As demonstrated here, pTECs respond to exogenously added AGE-albumin and CML with an NF-κB activation that meets the requirements of RAGE-dependent NF-κB activation, as evidenced by NF-κB binding activity that lasted >4 days and NF-κB-dependent gene expression (69,70). In vivo, pTECs are exposed not only to AGEs present in the urine but also to glucose leading directly to intracellular AGE formation (41). An additional source of intracellular CML formation is the inflammatory reaction, as we have shown that pTECs in diabetic patients are in part positive for IL-6. Cytokines and inflammatory agents, as they occur in time remodeling, are associated with intracellular CML formation and activation of NF-κBp65. It remains unknown whether pTECs are subject to extracellular- and/or intracellular-mediated CML responses in diabetes. Until now, only cell responses to extracellular AGEs, for example via RAGE, have been reported. The involvement of RAGE in AGE-dependent pTEC activation was confirmed by competition of NF-κB activation by sRAGE and an RAGE blocking antibody. This in agreement with recent data showing reduction of vascular hyperpermeability by scavenging RAGE ligands (75,91,92,119,120) and increased diabetic nephropathy in diabetic animals overexpressing RAGE (93). Furthermore, there is evidence that RAGE-ligand interaction contributes to sustained NF-κBp65 activation (41,68–70,83,121,122). The long-lasting nature of RAGE-dependent NF-κBp65 activation corresponds well to the p65 and p50 positivity of tubular cells in the tissue sections shown in Fig. 1. One would not expect all cells to be positive, even in serial sections, if NF-κB activation in humans would be as short lasting as in tissue culture after tumor necrosis factor stimulation. Thus, in diabetes, autoregulatory negative feedback loops are shut down. As shown previously, one mechanism is excessive de novo synthesis of p65, overriding IκBα inhibition (70,123–125). Since many stimuli result in NF-κB activation, one has to assume that mechanisms for cell- and disease-specific activation must exist.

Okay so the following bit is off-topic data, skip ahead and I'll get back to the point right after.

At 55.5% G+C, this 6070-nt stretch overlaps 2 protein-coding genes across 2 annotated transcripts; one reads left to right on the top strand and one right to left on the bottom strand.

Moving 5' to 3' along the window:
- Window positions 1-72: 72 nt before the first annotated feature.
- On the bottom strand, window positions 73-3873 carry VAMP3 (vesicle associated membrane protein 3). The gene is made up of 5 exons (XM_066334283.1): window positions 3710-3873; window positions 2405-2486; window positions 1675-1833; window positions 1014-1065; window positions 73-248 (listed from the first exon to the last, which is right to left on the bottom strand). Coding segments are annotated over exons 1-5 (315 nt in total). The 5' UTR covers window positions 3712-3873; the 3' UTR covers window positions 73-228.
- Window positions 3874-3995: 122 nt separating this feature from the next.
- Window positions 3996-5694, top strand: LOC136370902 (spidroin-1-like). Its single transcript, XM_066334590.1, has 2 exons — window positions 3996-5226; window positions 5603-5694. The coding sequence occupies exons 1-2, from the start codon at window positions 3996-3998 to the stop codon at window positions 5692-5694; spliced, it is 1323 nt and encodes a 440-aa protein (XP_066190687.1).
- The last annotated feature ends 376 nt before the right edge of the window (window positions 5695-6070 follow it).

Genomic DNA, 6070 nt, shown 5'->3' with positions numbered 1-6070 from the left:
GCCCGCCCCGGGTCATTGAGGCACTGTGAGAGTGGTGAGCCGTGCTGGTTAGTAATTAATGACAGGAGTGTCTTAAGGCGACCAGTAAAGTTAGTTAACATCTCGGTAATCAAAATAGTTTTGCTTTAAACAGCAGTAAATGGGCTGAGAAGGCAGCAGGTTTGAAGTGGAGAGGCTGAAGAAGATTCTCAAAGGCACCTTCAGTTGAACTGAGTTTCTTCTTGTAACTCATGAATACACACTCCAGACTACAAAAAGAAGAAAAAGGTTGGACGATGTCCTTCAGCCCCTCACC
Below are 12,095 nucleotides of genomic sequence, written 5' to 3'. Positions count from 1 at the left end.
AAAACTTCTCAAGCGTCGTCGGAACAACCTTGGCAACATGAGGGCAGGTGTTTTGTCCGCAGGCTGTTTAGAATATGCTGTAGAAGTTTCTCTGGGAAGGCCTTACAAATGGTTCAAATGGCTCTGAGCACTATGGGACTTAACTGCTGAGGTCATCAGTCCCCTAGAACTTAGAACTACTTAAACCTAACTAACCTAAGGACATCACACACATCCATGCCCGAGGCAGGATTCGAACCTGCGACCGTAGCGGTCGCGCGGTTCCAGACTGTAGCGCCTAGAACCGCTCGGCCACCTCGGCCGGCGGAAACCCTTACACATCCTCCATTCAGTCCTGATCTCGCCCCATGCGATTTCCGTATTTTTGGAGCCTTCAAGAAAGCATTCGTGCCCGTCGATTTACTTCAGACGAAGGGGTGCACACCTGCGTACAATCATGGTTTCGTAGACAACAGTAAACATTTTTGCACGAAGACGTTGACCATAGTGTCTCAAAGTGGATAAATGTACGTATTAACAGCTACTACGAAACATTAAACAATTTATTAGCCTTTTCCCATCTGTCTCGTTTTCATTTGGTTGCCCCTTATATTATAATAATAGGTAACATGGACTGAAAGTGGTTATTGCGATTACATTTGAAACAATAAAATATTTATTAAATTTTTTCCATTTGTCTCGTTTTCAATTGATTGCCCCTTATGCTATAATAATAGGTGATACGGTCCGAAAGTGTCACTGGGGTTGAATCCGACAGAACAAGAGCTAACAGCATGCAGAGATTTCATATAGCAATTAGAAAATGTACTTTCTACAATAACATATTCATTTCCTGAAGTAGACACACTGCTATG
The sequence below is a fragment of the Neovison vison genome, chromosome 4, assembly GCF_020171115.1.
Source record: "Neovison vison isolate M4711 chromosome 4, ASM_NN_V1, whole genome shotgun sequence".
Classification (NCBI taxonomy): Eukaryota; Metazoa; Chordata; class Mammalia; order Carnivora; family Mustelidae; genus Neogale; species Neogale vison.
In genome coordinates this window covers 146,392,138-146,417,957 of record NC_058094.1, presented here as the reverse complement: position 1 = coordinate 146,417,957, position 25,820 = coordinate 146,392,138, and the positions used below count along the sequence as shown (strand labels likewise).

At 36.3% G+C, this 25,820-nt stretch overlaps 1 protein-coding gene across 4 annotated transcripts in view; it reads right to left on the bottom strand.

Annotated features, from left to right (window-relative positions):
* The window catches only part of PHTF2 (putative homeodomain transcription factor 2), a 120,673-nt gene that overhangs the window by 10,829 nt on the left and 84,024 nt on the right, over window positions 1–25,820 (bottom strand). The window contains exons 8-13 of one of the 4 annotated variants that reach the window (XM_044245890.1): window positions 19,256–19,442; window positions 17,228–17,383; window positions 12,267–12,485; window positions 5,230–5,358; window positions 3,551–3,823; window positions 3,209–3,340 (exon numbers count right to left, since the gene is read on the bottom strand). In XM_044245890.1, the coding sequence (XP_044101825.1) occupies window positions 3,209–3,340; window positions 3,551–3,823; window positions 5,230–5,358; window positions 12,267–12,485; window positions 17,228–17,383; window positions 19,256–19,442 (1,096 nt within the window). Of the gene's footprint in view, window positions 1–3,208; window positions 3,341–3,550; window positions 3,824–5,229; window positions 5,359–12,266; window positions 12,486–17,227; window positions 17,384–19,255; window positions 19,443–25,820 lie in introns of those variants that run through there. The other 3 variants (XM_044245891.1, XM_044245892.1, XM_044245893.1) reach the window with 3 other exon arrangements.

It has been demonstrated that different stimuli in different renal diseases lead to disease-specific activation of certain NF-κB subunits. Using LPS as stimulus, or other renal models like rats with ureteric obstruction or immune complex nephritis, different activation patterns could be observed (50,51,55,56,108–111,126). This suggests that differences in the NF-κB activation pattern in response to a given stimulus might determine the selection of the genes activated. Therefore, we investigated which activation pattern is present in human pTECs due to AGE-albumin stimulation. We and others show two specific DNA-protein complexes (50,51,56,111). Supershift analysis revealed that the slower-migrating complex is composed of NF-κBp65 and -p50. In accordance with other studies, the faster-migrating band could not be depleted could by NF-κBp65, -p50, -p52, -cREL, or -relB antibodies but could by unlabeled oligonucleotide. To define whether the complex is due to the binding of a coactivator protein such as CBP/p300 (111), however, is beyond the scope of this study.